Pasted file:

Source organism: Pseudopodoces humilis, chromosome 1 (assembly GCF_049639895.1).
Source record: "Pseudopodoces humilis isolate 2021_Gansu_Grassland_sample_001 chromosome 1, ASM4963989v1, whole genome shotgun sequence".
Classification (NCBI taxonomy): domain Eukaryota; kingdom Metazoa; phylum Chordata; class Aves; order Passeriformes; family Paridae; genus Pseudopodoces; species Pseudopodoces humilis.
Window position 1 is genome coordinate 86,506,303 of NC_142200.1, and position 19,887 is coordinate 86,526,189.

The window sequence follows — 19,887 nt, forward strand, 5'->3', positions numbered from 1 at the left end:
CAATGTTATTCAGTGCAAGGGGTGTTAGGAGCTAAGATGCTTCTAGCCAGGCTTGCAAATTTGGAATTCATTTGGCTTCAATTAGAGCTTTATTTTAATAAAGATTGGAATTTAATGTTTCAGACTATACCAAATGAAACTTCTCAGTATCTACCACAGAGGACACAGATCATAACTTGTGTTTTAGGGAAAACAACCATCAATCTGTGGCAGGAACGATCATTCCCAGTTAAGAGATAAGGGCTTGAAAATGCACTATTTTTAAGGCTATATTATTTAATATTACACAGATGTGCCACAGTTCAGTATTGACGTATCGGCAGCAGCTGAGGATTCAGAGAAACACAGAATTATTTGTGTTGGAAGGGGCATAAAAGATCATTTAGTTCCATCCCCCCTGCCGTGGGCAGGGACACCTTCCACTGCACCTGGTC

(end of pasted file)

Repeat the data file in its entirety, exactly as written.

Source organism: Pseudopodoces humilis, chromosome 1 (assembly GCF_049639895.1).
Source record: "Pseudopodoces humilis isolate 2021_Gansu_Grassland_sample_001 chromosome 1, ASM4963989v1, whole genome shotgun sequence".
Classification (NCBI taxonomy): domain Eukaryota; kingdom Metazoa; phylum Chordata; class Aves; order Passeriformes; family Paridae; genus Pseudopodoces; species Pseudopodoces humilis.
Window position 1 is genome coordinate 86,506,303 of NC_142200.1, and position 19,887 is coordinate 86,526,189.

The window sequence follows — 19,887 nt, forward strand, 5'->3', positions numbered from 1 at the left end:
CAATGTTATTCAGTGCAAGGGGTGTTAGGAGCTAAGATGCTTCTAGCCAGGCTTGCAAATTTGGAATTCATTTGGCTTCAATTAGAGCTTTATTTTAATAAAGATTGGAATTTAATGTTTCAGACTATACCAAATGAAACTTCTCAGTATCTACCACAGAGGACACAGATCATAACTTGTGTTTTAGGGAAAACAACCATCAATCTGTGGCAGGAACGATCATTCCCAGTTAAGAGATAAGGGCTTGAAAATGCACTATTTTTAAGGCTATATTATTTAATATTACACAGATGTGCCACAGTTCAGTATTGACGTATCGGCAGCAGCTGAGGATTCAGAGAAACACAGAATTATTTGTGTTGGAAGGGGCATAAAAGATCATTTAGTTCCATCCCCCCTGCCGTGGGCAGGGACACCTTCCACTGCACCTGGTC